Clinical Neurology and Neurosurgery 119 (2014) 133–136
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Letters to the Editor Variations of the vertebrobasilar circulation and its impact on the neurosurgical interventions Keywords: Anatomy Basilar artery CT MR PICA Variation Vertebral artery
features and variations of intracranial arteries and its ﬁne calibrated branches can be demonstrated adequately and precisely without administration of the contrast material and ionizing radiation exposure in patients without contraindication for MR examination [2,3]. Akgun et al.  reported that there is no statistical difference between CT angiography and MR angiography to determine normal anatomical features and variations of the vertebrobasilar circulation and its branches.
Conﬂict of interest Dear Sir, We read the recent article titled “Importance of the perforating arteries in the proximal part of the PICA for surgical approaches to the brain stem and fourth ventricle – an anatomical study” by Kayaci et al.  with great interest. The authors evaluated the perforating arteries in the proximal part of the posterior inferior cerebellar artery (PICA) for surgical approaches to the brain stem and fourth ventricle in 26 adult cadavers. We would like to make a contribution regarding the impact on the neurosurgical interventions and radiologic evaluation of vertebrobasilar variations. Kayaci et al.  suggested that in the absent PICA cases, surgical approach from agenesic side of the PICA should be preferred to avoid the ischaemic complications due to iatrogenic damage of perforating arteries. A recent and comprehensive study based on the normal anatomical features and variations of the vertebrobasilar circulation and its branches in computed tomography (CT) and 3T magnetic resonance (MR) angiography performed by Akgun et al.  showed that only 34.8% (47/135) of the cases had wellknown normal vertebrobasilar system anatomy. In the rest of the cases (65.2%), there was at least one anatomic variation. The most common variations were isolated agenesis of right PICA (17.8%) and isolated agenesis of left PICA (11.1%). Akgun et al.  also reported that there was no PICA bilaterally in 4 cases (3%). In all of bilaterally absent PICA cases there were bilaterally well-developed anterior inferior cerebellar arteries (AICAs). Moreover majority of the cases without right PICA or without left PICA, there were moderately or well-developed contralateral PICAs and/or ipsilateral AICAs . Although Kayaci et al.  suggested that in the absent PICA cases agenesic side may be safe, we think that unexpected terminal branches originating from well-developed contralateral PICA or ipsilateral AICA and its perforating arteries may be encountered in surgical approach at the agenesic PICA side. As also reported by Kayaci et al. , the preoperative identiﬁcation of normal anatomy and variations of the vertebrobasilar circulation and its branches are important in planning surgical strategy and in preventing complications when approaching the brain stem and fourth ventricle pathologies. CT angiography permits an accurate and detailed analysis of normal vascular anatomy and variations of the intracranial arteries. However, after the introduction of high magnetic ﬁeld MR systems, normal anatomical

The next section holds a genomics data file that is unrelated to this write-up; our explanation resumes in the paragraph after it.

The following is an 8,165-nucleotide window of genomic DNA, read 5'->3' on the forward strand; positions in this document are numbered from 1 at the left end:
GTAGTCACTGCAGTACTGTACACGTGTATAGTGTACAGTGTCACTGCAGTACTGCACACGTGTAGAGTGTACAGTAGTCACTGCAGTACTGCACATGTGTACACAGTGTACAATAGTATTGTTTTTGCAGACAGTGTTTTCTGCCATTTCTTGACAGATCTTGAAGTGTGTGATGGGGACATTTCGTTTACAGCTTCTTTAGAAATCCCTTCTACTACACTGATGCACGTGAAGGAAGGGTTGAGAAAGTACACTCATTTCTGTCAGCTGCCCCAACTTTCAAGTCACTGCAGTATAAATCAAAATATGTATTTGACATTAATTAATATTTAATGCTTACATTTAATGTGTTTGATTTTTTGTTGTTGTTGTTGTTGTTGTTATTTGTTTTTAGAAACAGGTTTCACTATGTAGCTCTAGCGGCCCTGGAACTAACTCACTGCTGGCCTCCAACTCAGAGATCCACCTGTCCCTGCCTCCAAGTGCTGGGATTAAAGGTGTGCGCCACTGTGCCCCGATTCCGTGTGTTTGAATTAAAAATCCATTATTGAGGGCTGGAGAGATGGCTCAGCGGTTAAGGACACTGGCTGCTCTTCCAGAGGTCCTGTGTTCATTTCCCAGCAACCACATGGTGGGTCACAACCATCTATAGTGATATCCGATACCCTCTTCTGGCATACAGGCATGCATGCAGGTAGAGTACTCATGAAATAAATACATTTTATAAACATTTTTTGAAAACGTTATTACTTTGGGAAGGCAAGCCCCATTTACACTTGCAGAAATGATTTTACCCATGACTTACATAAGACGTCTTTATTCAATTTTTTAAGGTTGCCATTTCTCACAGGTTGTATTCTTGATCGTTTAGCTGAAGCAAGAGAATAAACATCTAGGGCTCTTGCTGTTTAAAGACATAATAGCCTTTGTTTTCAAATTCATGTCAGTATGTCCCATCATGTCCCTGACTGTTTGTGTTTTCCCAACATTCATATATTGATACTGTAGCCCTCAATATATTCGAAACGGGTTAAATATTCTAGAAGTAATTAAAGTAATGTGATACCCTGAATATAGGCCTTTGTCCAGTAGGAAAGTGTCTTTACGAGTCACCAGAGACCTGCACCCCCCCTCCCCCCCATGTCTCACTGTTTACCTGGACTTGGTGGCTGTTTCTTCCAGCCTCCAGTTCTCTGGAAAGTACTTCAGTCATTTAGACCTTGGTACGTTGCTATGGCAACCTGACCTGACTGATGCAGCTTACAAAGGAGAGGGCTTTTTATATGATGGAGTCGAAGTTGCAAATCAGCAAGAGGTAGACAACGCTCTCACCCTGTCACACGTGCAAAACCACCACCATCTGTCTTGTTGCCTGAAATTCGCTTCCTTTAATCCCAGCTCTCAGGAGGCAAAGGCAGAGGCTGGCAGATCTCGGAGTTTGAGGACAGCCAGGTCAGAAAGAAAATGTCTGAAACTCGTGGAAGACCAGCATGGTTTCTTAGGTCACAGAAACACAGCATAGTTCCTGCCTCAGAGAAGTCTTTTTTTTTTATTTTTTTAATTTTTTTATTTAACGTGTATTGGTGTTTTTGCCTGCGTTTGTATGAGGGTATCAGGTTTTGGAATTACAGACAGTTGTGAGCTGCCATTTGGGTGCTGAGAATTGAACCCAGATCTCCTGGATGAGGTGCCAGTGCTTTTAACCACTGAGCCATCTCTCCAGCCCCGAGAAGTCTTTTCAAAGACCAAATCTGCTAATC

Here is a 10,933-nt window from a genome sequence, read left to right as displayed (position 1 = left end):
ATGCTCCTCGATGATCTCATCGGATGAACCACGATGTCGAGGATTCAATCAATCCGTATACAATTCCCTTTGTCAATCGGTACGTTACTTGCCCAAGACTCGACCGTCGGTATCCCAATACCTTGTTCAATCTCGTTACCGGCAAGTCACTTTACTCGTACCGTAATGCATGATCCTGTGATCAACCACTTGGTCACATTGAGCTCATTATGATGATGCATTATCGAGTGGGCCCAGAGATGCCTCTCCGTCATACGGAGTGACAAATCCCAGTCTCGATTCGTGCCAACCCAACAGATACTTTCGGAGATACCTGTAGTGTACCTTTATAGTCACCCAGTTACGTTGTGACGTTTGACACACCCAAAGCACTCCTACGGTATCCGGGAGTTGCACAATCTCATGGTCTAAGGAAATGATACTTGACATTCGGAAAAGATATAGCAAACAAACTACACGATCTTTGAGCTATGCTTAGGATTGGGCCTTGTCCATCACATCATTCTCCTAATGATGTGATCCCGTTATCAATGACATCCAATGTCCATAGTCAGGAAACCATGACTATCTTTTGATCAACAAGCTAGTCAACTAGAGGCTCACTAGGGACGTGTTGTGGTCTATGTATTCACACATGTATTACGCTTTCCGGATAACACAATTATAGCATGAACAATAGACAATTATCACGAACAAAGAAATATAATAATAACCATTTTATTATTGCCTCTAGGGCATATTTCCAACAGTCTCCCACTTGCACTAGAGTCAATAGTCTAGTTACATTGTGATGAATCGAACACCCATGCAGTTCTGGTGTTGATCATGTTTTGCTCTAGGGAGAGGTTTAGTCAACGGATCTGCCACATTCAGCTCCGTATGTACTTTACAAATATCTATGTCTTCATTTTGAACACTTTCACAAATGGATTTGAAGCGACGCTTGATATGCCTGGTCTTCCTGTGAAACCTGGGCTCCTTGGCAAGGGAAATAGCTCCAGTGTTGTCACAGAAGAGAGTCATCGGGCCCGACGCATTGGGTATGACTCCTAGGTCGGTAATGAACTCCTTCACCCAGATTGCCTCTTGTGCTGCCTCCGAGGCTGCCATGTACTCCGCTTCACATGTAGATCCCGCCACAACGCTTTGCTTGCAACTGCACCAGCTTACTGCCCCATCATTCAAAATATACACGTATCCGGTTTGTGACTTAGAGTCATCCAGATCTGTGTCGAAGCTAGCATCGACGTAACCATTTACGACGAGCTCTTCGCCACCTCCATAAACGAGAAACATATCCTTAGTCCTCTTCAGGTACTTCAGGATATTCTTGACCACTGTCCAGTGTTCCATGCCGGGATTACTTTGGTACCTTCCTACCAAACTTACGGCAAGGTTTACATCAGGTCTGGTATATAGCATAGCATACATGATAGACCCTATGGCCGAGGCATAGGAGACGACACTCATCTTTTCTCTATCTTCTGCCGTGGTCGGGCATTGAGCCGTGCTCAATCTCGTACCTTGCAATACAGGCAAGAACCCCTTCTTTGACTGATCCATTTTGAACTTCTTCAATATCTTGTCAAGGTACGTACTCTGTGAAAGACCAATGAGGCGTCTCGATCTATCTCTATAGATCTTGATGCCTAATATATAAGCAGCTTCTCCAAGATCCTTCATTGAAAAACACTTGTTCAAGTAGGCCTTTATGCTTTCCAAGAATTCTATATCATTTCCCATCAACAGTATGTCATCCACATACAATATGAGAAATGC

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The authors declare that they have no conﬂict of interest.
References  Kayaci S, Caglar YS, Bas O, Ozveren MF. Importance of the perforating arteries in the proximal part of the PICA for surgical approaches to the brain stem and fourth ventricle – an anatomical study. Clin Neurol Neurosurg 2013;115:2153–8.  Akgun V, Battal B, Bozkurt Y, Oz O, Hamcan S, Sari S, et al. Normal anatomical features and variations of the vertebrobasilar circulation and its branches: an analysis with 64-detector row CT and 3T MR angiographies. Sci World J 2013;2013:620162, http://dx.doi.org/10.1155/2013/620162.2013.  Battal B, Akgun V, Sari S. Variations of the vertebrobasilar circulation and its impact on the clinical and radiologic evaluation. Surg Radiol Anat 2013, http://dx.doi.org/10.1007/s00276-013-1164-7.
Salih Hamcan Agri Military Hospital, Department of Radiology, Agri, Turkey Yalcin Bozkurt Veysel Akgun Bilal Battal ∗ Gulhane Military Medical School, Department of Radiology, Ankara, Turkey ∗ Corresponding author at: Gulhane Military Medical School, Department of Radiology 06018, Etlik, Ankara, Turkey. Tel.: +90 533 4330667; fax: +90 312 304 4700. E-mail address: bilbat [email protected]
3 October 2013 Available online 4 February 2014 http://dx.doi.org/10.1016/j.clineuro.2013.10.027
In reply Dear Sir, We would like to thank Dr Battal and his colleagues for their attention and contribution to our article.